The UA's coolest lasers aren't the ones set to rock music at Flandrau Planetarium.

A pentagram of green lasers, developed by the University of Arizona's Center for Astronomical Adaptive Optics, occasionally pierces the dark, silent sky above Mount Hopkins.

A similar laser array, the latest breakthrough in taking the twinkle out of starlight, will soon be installed on Mount Graham's Large Binocular Telescope and may one day accompany the world's largest next-generation telescopes to mountain tops in Chile and Hawaii.

The lasers are a key component of the latest advance in adaptive optics, which help astronomers see more clearly by measuring the turbulence above a ground-based telescope and then correcting for it with deformable mirrors.

Using a laser as a guide star is nothing new, and using multiple lasers was proposed as early as the late '80s, said Michael Hart, an astronomer at the UA's Steward Observatory.

It was always considered feasible, but it's a "wicked" mathematical problem requiring very fast computers, Hart said.

The simple answer to why it hasn't been done before now? "Because it's really hard," said Hart.

Hart was recently awarded nearly $2 million by the National Science Foundation to prepare a ground-level laser adaptive optics system for the Large Binocular Telescope after successfully demonstrating its use on the UA/Smithsonian MMT Observatory atop Mount Hopkins in the Santa Rita Mountains south of Tucson.

Hart said the MMT test proved the system works. Hart and his fellow researchers from the UA's astronomy and optical sciences departments published the results of that successful test in the journal Nature in August.

Current systems of adaptive optics calculate turbulence by using an existing "guide star" or by projecting a single, very high frequency yellow laser light to reflect off sodium atoms that congregate in a 6-mile thick band about 55 miles above the surface of the Earth.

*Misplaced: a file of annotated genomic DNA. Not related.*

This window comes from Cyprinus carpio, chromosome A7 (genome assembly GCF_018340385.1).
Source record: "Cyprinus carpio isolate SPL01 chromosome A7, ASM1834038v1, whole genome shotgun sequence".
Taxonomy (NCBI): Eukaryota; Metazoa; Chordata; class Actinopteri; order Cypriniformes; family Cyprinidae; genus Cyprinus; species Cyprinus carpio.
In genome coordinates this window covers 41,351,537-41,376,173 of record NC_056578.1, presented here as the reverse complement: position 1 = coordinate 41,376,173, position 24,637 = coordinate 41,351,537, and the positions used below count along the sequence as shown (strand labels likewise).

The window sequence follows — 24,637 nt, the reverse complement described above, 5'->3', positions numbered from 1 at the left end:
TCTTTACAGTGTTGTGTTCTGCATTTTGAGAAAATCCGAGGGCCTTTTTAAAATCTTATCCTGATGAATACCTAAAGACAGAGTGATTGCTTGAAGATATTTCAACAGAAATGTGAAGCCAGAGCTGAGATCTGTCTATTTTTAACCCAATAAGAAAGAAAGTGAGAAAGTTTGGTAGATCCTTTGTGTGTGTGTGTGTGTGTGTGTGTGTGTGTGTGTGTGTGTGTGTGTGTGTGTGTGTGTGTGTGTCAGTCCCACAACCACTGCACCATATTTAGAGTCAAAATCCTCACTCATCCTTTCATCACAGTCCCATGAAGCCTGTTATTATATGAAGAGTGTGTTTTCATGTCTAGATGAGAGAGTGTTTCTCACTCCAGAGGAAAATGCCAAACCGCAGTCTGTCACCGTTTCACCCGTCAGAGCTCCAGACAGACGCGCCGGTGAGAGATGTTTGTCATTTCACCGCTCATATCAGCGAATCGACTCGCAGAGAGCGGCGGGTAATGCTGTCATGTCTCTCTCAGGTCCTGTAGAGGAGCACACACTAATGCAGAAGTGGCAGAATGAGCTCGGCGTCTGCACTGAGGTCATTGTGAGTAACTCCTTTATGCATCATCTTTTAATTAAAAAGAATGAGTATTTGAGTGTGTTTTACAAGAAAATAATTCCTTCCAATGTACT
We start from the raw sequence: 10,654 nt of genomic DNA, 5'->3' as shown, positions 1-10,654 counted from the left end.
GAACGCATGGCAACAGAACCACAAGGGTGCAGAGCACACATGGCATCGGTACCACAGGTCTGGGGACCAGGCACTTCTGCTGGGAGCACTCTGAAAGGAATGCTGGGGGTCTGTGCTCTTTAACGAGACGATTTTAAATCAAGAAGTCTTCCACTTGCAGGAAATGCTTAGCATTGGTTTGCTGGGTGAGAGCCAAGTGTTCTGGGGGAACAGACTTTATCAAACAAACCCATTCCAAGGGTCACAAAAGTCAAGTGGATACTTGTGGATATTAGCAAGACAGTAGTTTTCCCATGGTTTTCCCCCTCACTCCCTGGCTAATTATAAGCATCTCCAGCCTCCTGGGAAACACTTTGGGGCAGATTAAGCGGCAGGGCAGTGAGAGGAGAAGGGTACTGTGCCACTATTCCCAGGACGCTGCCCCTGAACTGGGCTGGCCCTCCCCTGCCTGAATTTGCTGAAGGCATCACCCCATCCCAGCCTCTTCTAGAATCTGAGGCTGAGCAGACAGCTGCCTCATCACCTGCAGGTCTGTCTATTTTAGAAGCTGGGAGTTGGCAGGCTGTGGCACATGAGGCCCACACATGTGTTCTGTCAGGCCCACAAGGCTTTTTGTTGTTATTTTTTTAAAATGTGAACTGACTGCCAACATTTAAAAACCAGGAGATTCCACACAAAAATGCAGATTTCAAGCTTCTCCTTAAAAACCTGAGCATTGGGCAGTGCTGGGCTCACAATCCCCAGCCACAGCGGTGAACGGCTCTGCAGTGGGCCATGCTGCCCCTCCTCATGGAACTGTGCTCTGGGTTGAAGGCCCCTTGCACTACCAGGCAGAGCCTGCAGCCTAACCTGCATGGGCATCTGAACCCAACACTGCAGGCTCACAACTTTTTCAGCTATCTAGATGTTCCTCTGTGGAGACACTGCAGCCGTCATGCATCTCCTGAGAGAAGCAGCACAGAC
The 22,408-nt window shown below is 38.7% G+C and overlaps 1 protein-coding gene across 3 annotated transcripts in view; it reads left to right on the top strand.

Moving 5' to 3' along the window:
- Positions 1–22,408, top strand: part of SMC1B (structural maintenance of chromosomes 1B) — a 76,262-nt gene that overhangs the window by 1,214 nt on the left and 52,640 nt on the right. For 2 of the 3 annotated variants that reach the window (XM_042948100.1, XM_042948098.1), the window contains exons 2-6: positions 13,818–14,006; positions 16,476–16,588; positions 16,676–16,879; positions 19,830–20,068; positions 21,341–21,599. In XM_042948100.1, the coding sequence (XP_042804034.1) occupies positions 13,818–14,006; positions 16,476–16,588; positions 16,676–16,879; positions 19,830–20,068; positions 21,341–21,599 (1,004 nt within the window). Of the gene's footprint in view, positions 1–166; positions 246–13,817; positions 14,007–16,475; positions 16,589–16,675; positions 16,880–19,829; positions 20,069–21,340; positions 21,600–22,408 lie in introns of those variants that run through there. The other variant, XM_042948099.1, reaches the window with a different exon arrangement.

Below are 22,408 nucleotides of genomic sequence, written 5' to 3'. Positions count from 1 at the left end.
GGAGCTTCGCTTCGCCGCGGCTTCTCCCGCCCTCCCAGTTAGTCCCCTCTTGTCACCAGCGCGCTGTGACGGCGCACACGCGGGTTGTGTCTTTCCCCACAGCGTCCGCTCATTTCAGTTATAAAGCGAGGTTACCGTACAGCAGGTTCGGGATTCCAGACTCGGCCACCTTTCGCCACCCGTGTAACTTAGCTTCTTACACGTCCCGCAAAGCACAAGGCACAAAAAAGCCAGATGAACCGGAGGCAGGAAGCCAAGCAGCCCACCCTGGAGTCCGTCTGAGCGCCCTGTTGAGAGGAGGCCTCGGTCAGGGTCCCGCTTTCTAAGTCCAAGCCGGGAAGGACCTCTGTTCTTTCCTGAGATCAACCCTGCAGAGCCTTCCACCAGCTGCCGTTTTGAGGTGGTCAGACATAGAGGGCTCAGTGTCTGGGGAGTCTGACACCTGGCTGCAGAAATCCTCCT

Instruments called wavefront sensors measure the degree of turbulence within a cone that extends from that beacon to the telescope mirror and a computer sends messages to thin, pliable mirrors to correct the aberrations caused by wind and weather, 1,000 times a second.

That single guide star or laser beacon does a "very good job for a telescope mirror up to 10 meters in diameter. It gets worse as the telescope mirror gets bigger," Hart said.

At a wider diameter, that triangular cone leaves out more and more of the column of atmosphere that extends from the telescope mirror into space.

Since most of the aberrations are caused by the ground level of the atmosphere, Hart figured that he could get rid of most of the disturbance by using a green laser to project five guide stars. Signals from them overlap within the cylinder that extends from the telescope mirror to where the lasers reflect off nitrogen and oxygen atoms about 12 to 18 miles above the Earth.

"You stitch these five signals together to get a unified view of what is happening in the atmosphere," Hart said.

For telescopes smaller than 10 meters, the advantage of the system is that it clears a wide-angle path.